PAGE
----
Looking Ahead to 2020

Remember when Facebook bought Whatsapp for US$19 billion? One analyst said, “Facebook bought Whatsapp so Zuckerburg’s company could become relevant once again.” His comment implies Facebook is no longer relevant. Facebook has dominated the social media market for a decade (ten years is a really long time in the world of social media). Given that Whatsapp didn’t even exist four years ago, this acquisition got me thinking about education in the year 2020.

ASB was born in 1981. We are 32 years old. This year we admitted our first second-generation student. The young boy’s father attended ASB over a decade ago. Also, this year ASB hired our first alum. She graduated five years ago. Therefore, in a sense, ASB is coming of age. But, as my 80-year-old father-in-law always reminds me, “Age is relative.” His point is: Time, standing alone (all by itself) means nothing. Time, in order to have meaning, needs context.

2,155 years ago the Han Dynasty opened the Chengdu Shishi High School in China’s Sichuan province. Today, Chendgu Shishi is still a thriving school. It is, according to Encyclopaedia Britannica, “the only school that still exists from before the birth of Jesus Christ.”

Three thousand years before Emperor Wu, of the Han Dynasty, opened the Chendgu school there was a school for boys, in Abydos Egypt. In Abydos, hundreds of boys, every year, aged between four and eleven, were taught to read and write hieroglyphs. Somewhere between 3500 BC and today the Abydos School for Hieroglyphs, became obsolete and vanished.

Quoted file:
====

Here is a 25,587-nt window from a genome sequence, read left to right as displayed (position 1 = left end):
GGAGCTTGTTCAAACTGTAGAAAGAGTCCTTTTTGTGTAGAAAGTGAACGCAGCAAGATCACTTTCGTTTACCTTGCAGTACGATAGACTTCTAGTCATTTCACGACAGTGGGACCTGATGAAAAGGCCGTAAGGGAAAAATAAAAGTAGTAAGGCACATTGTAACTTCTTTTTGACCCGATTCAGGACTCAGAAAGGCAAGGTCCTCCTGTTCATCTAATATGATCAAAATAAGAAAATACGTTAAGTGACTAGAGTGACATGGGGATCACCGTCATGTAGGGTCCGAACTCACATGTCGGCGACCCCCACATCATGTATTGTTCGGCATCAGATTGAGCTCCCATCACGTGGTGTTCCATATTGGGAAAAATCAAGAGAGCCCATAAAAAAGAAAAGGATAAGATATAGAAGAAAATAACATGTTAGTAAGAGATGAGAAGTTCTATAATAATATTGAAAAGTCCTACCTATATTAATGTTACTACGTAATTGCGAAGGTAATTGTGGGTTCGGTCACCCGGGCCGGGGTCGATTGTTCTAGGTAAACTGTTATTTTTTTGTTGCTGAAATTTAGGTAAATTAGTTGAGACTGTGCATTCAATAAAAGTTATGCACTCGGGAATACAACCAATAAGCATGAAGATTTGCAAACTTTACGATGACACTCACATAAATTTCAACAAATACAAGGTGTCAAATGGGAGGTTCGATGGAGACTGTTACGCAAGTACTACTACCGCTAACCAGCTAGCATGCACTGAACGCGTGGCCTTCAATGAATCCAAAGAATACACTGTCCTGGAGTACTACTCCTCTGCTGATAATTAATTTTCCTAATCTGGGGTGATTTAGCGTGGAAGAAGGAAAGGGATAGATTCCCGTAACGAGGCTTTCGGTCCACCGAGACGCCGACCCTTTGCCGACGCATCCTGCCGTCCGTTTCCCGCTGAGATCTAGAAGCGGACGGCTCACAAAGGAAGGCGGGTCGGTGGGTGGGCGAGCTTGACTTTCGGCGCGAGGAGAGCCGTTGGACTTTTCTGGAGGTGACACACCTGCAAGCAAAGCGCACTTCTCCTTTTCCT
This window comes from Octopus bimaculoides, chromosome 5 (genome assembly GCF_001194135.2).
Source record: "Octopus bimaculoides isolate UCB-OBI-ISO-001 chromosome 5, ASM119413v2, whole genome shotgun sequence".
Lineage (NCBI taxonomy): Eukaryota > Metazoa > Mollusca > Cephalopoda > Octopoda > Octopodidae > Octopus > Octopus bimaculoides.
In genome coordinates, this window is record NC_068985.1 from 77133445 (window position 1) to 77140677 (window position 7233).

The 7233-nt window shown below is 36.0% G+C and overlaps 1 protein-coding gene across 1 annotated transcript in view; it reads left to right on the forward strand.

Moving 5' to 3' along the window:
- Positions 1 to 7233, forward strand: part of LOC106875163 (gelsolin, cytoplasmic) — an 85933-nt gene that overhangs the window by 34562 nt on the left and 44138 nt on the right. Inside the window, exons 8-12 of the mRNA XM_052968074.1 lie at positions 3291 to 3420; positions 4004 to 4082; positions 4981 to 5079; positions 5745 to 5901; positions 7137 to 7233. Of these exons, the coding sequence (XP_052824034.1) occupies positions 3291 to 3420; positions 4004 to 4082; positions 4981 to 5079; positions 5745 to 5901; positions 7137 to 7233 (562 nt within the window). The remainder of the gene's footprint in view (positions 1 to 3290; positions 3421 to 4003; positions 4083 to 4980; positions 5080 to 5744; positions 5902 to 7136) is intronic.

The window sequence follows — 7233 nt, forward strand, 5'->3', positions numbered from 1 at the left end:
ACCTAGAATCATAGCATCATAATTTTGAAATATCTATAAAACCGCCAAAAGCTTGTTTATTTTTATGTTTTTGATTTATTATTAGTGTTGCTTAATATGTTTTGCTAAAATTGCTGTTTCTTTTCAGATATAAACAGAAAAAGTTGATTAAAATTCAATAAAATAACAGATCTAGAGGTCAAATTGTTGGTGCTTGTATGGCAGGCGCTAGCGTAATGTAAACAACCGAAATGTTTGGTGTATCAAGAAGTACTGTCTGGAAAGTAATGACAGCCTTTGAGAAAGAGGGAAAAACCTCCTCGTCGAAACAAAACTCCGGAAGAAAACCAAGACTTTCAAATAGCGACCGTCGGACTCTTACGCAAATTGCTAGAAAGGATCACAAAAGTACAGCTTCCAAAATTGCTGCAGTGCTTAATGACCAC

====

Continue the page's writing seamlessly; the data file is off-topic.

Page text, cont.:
“A school,” according to Britannica, “is an institution designed for the teaching of students under the direction of teachers.” I deeply disagree with this definition. Here, for starters, and without any commentary, is what I disagree with:

  • The phrase “designed for the teaching,”
  • The absence of the word “learning,”
  • And the phrase “under the direction of.”

In March 2012, Britannica announced that they would no longer print their encyclopedias. Today they are completely online. I wonder what the definition of a “school” will be in their 2020 online version?

Some Educational History:

  • One hundred and fifty years ago, in 1863, Robert College, in Bebek Turkey, became the first “American School” overseas.
  • A hundred years later, in 1968, the International Baccalaureate (the IB) was born.
  • In 1990 there were 20 IB schools and 700 American Schools officially registered in the world.
  • Two years ago, in 2013, there were 3,500 schools offering the IB Diploma.
  • In 2013 the fastest growing ‘geographic’ market for the IB was the United States.

So, where am I going with all of this? I’ve been headed towards an analogy and a question:

Analogy: For a moment…

  • Think of Facebook (an online social networking service) as the American School system overseas (a global educational networking service),
  • Think of Whatsapp (a cross-platform instant messaging service) as the IB program (a cross-platform-meaning it can integrate into most educational systems-instant ‘curriculum and assessment’ service).

Question: What could the next Whatsapp, in global education, look like? What ‘program of instruction’ or ‘curriculum’ will the schools of the 21st century have to ‘acquire’ in order to remain relevant?

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